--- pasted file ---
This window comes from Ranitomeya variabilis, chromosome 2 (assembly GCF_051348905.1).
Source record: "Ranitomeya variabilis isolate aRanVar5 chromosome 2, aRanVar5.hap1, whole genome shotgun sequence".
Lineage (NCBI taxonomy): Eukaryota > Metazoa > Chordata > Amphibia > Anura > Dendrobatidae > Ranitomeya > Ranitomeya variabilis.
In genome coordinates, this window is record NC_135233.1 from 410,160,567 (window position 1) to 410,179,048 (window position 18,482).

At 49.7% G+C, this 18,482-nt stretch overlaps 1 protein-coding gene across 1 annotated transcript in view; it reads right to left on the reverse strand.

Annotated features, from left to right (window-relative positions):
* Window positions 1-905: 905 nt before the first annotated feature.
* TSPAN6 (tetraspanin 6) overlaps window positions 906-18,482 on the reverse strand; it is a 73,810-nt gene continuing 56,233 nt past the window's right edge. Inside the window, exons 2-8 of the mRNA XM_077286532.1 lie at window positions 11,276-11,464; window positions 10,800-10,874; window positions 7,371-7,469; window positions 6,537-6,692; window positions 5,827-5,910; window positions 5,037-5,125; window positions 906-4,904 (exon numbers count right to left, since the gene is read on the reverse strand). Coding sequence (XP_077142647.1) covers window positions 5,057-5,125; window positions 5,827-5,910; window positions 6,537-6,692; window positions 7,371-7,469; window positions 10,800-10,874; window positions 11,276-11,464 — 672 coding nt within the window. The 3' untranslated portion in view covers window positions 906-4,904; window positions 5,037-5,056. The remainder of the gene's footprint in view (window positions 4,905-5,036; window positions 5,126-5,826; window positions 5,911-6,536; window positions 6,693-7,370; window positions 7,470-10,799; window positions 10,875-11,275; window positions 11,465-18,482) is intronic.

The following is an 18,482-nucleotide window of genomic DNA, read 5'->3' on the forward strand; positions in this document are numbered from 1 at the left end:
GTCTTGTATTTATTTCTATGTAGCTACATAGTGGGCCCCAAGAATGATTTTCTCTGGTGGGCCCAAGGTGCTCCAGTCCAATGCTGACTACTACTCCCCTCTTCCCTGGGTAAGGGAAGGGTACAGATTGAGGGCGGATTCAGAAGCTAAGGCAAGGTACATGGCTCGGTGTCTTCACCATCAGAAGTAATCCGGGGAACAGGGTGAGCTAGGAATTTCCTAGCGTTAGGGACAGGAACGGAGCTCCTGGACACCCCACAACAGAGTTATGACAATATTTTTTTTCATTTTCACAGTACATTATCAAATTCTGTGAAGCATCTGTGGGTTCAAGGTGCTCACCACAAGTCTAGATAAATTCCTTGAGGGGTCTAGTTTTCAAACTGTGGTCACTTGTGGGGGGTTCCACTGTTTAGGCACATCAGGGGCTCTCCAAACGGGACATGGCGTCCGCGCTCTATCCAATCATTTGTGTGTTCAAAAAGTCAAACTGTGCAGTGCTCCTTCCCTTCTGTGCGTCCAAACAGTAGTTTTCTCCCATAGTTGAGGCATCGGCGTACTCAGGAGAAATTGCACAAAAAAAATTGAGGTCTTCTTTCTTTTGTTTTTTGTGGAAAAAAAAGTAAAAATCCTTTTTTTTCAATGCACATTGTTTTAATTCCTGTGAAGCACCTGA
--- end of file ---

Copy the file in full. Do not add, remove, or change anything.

This window comes from Ranitomeya variabilis, chromosome 2 (assembly GCF_051348905.1).
Source record: "Ranitomeya variabilis isolate aRanVar5 chromosome 2, aRanVar5.hap1, whole genome shotgun sequence".
Lineage (NCBI taxonomy): Eukaryota > Metazoa > Chordata > Amphibia > Anura > Dendrobatidae > Ranitomeya > Ranitomeya variabilis.
In genome coordinates, this window is record NC_135233.1 from 410,160,567 (window position 1) to 410,179,048 (window position 18,482).

At 49.7% G+C, this 18,482-nt stretch overlaps 1 protein-coding gene across 1 annotated transcript in view; it reads right to left on the reverse strand.

Annotated features, from left to right (window-relative positions):
* Window positions 1-905: 905 nt before the first annotated feature.
* TSPAN6 (tetraspanin 6) overlaps window positions 906-18,482 on the reverse strand; it is a 73,810-nt gene continuing 56,233 nt past the window's right edge. Inside the window, exons 2-8 of the mRNA XM_077286532.1 lie at window positions 11,276-11,464; window positions 10,800-10,874; window positions 7,371-7,469; window positions 6,537-6,692; window positions 5,827-5,910; window positions 5,037-5,125; window positions 906-4,904 (exon numbers count right to left, since the gene is read on the reverse strand). Coding sequence (XP_077142647.1) covers window positions 5,057-5,125; window positions 5,827-5,910; window positions 6,537-6,692; window positions 7,371-7,469; window positions 10,800-10,874; window positions 11,276-11,464 — 672 coding nt within the window. The 3' untranslated portion in view covers window positions 906-4,904; window positions 5,037-5,056. The remainder of the gene's footprint in view (window positions 4,905-5,036; window positions 5,126-5,826; window positions 5,911-6,536; window positions 6,693-7,370; window positions 7,470-10,799; window positions 10,875-11,275; window positions 11,465-18,482) is intronic.

The following is an 18,482-nucleotide window of genomic DNA, read 5'->3' on the forward strand; positions in this document are numbered from 1 at the left end:
GTCTTGTATTTATTTCTATGTAGCTACATAGTGGGCCCCAAGAATGATTTTCTCTGGTGGGCCCAAGGTGCTCCAGTCCAATGCTGACTACTACTCCCCTCTTCCCTGGGTAAGGGAAGGGTACAGATTGAGGGCGGATTCAGAAGCTAAGGCAAGGTACATGGCTCGGTGTCTTCACCATCAGAAGTAATCCGGGGAACAGGGTGAGCTAGGAATTTCCTAGCGTTAGGGACAGGAACGGAGCTCCTGGACACCCCACAACAGAGTTATGACAATATTTTTTTTCATTTTCACAGTACATTATCAAATTCTGTGAAGCATCTGTGGGTTCAAGGTGCTCACCACAAGTCTAGATAAATTCCTTGAGGGGTCTAGTTTTCAAACTGTGGTCACTTGTGGGGGGTTCCACTGTTTAGGCACATCAGGGGCTCTCCAAACGGGACATGGCGTCCGCGCTCTATCCAATCATTTGTGTGTTCAAAAAGTCAAACTGTGCAGTGCTCCTTCCCTTCTGTGCGTCCAAACAGTAGTTTTCTCCCATAGTTGAGGCATCGGCGTACTCAGGAGAAATTGCACAAAAAAAATTGAGGTCTTCTTTCTTTTGTTTTTTGTGGAAAAAAAAGTAAAAATCCTTTTTTTTCAATGCACATTGTTTTAATTCCTGTGAAGCACCTGA